I kind of enjoy the politicking (except the phone calls), but I will NOT be working for Kerry. Maybe I'll help Feingold, and I'll help our mayor and city councilwoman get re-elected. I'll help with voter registration, which will probably help Kerry indirectly. But I won't work for Kerry, because I can't come up with a good reason why people should vote for him. If you think I'm over-reacting, go read his stupid speech again. If you don't like war, you can't like Kerry.
Is the longest that Karl Rove thinks that W can manage to stonewall the 9/11 commission without giving away the game. And not the whole commission, either. Just the Republican chairman and the neo-Republican co-chairman. The Center for American Progress makes a few interesting points:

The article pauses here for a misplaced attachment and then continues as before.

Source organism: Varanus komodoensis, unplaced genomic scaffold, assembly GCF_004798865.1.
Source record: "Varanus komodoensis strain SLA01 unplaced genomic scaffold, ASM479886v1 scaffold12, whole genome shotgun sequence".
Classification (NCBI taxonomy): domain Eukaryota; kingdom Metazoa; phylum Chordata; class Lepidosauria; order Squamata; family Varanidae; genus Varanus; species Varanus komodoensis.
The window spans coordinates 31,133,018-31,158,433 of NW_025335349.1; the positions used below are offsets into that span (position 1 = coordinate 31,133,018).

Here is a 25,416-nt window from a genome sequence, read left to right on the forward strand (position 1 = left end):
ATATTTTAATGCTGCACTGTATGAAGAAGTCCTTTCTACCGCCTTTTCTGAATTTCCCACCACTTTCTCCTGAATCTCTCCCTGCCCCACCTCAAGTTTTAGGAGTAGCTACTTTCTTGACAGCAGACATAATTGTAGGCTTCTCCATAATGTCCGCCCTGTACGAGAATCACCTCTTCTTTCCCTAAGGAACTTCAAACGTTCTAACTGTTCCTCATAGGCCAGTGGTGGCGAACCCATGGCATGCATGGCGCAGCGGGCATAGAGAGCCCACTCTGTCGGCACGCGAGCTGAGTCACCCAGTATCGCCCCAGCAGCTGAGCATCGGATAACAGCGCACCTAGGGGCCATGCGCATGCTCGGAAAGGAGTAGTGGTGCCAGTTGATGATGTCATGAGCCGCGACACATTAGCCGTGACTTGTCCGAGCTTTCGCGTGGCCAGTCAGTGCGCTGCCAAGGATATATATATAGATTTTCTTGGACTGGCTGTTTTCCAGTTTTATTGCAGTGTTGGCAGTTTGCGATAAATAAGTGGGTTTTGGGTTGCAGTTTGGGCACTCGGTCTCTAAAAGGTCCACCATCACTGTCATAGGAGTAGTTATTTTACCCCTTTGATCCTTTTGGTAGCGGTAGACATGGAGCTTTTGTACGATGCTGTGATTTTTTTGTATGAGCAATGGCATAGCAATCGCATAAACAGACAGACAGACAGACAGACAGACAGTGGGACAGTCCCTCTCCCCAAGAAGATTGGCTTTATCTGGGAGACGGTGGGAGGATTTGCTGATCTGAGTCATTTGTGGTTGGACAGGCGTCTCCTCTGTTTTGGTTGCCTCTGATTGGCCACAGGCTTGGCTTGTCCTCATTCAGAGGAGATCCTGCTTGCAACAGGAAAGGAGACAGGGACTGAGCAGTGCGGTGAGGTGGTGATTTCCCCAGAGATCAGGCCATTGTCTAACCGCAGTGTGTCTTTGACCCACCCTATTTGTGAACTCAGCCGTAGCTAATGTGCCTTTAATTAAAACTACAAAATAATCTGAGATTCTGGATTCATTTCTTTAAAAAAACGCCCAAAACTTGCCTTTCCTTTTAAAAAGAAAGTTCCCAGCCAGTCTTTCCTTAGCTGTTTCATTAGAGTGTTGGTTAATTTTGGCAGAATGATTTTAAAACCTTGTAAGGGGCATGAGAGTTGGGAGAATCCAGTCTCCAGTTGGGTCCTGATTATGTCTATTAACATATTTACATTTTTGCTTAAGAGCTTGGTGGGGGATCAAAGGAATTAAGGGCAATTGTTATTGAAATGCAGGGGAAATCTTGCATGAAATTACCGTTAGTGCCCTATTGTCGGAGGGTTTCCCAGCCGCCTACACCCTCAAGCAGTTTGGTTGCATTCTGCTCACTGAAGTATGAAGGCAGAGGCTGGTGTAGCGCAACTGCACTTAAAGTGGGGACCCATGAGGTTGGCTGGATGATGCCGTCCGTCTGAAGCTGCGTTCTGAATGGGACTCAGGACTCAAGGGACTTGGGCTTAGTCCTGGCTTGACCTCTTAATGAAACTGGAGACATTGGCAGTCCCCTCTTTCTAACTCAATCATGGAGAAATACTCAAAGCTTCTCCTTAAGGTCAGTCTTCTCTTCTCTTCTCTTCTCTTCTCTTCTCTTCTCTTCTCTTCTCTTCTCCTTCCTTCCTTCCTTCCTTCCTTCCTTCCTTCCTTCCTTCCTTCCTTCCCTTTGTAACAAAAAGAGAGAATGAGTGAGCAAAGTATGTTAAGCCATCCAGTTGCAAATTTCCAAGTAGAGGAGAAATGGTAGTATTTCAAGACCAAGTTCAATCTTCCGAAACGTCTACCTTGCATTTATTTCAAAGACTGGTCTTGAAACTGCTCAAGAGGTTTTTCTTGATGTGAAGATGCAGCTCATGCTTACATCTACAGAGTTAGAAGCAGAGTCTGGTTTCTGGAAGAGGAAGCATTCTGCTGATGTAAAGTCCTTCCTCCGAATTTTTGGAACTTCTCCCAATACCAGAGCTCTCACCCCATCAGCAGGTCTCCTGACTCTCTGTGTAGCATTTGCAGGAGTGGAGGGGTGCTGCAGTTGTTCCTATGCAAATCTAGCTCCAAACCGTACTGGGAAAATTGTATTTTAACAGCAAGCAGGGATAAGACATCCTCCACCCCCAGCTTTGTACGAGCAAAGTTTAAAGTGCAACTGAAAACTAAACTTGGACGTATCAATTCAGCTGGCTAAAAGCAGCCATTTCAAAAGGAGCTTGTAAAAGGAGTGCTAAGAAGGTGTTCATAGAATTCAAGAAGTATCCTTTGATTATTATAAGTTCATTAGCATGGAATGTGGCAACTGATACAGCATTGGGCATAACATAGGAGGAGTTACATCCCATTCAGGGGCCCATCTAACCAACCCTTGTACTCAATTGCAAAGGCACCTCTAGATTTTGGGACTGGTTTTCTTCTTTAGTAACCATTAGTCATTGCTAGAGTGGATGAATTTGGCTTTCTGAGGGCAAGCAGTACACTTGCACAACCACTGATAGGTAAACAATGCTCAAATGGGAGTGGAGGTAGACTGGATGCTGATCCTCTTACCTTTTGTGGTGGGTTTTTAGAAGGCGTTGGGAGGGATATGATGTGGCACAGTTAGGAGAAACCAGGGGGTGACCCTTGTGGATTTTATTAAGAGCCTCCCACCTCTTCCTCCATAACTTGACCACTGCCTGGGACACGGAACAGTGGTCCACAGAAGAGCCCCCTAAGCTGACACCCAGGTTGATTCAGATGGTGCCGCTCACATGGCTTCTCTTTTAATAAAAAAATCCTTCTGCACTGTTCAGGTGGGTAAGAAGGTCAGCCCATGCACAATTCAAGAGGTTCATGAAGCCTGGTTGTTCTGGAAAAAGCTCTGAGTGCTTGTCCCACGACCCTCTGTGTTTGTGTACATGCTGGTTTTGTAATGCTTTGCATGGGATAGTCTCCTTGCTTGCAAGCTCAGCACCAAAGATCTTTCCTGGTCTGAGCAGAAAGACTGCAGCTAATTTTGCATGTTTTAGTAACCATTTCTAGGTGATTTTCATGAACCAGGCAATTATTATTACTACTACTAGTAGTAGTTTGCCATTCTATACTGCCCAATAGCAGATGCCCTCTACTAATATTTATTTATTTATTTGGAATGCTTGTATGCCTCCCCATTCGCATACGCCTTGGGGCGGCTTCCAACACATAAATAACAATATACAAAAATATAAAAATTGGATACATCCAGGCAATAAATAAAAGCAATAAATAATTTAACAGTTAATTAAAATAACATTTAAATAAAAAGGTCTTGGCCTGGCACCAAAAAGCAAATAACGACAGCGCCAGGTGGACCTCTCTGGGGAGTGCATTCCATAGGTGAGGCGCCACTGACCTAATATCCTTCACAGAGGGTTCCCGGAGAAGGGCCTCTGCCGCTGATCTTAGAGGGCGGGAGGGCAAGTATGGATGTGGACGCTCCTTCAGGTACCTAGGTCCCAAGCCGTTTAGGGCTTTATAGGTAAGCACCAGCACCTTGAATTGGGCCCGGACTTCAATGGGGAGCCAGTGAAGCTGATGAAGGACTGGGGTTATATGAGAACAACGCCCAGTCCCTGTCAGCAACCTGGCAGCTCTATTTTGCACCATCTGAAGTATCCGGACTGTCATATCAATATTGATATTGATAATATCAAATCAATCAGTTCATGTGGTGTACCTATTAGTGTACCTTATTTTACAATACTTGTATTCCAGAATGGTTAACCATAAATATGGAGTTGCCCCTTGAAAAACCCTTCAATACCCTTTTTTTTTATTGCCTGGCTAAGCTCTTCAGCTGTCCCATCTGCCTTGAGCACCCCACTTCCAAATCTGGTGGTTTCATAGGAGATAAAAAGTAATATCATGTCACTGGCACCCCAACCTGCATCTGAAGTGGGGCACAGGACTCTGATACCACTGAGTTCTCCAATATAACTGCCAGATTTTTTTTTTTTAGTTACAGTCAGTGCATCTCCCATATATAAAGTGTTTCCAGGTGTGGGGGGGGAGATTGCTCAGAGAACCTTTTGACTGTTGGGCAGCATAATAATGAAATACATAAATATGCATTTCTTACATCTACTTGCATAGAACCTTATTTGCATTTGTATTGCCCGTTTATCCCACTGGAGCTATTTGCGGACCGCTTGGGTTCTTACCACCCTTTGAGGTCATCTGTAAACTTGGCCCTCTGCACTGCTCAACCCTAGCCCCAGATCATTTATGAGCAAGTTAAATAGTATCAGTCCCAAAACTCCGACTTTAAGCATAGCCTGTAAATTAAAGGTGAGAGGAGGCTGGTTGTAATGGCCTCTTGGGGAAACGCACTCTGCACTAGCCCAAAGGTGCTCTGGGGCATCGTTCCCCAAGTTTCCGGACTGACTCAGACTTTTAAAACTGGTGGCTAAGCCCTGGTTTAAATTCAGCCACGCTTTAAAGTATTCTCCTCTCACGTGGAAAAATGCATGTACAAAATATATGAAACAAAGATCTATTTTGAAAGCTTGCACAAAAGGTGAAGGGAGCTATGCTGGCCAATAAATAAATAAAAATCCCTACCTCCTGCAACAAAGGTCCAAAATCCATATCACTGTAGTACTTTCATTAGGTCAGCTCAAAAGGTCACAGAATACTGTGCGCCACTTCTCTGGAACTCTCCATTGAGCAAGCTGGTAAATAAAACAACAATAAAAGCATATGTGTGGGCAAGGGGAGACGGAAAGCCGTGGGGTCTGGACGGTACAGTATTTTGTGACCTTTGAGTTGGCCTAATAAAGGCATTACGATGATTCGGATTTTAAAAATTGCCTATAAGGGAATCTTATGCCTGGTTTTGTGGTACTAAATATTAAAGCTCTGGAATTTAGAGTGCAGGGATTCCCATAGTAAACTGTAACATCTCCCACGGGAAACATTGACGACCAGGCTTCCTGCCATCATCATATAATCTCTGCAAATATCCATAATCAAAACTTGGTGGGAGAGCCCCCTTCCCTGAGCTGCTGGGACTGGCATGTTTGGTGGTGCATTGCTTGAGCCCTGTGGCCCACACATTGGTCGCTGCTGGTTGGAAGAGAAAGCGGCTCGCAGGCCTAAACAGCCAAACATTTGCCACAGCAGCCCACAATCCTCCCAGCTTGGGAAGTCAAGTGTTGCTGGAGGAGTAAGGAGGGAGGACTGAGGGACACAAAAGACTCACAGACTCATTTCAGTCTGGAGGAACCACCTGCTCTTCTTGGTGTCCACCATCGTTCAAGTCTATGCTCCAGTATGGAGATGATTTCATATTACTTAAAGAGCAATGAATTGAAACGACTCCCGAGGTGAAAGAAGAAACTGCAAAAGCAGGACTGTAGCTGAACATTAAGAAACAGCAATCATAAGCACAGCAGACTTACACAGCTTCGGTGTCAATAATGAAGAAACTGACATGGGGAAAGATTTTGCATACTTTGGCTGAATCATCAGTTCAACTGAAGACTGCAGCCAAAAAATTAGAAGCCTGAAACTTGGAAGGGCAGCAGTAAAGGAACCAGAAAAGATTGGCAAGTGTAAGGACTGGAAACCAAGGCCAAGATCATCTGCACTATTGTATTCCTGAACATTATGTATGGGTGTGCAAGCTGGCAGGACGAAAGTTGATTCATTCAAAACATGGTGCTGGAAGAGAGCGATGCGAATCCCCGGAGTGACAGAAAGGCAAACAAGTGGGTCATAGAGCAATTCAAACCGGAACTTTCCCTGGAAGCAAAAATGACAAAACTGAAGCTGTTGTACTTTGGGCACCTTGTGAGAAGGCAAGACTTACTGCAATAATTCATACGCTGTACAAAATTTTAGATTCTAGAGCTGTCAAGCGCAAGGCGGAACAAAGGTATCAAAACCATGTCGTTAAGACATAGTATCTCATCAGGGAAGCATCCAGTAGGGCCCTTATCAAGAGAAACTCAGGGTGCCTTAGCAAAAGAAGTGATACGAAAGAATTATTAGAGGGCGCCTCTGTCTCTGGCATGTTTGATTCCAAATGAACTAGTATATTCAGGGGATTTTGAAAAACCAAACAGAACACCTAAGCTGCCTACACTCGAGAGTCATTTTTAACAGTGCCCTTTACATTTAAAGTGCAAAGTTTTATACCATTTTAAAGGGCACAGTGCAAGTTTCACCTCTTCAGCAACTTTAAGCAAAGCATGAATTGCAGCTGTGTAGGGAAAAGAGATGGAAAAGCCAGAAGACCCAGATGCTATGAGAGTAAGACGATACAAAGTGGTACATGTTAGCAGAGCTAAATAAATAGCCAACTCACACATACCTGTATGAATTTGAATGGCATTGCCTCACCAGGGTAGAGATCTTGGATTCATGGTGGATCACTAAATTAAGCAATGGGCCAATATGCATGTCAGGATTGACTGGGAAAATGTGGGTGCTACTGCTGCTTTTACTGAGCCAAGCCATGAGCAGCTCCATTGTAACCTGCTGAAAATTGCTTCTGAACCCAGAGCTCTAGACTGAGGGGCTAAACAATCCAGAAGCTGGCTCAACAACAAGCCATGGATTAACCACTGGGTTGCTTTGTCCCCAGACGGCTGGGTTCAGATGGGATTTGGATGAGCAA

- Bush talked to Bob Woodward for over four hours to help him write his book;
- The White House gave Woodward access to many of the Presidential Daily Briefs (PDB's), including the August 6, 2001 briefing which supposedly provided warnings of an impending terrorist attack. The White House has blocked most 9/11 commission members from viewing any PDB's.
See Uggabugga for a dramatic display of Bush's commitment to the truth.
NAFTA...ugh...What is it good for?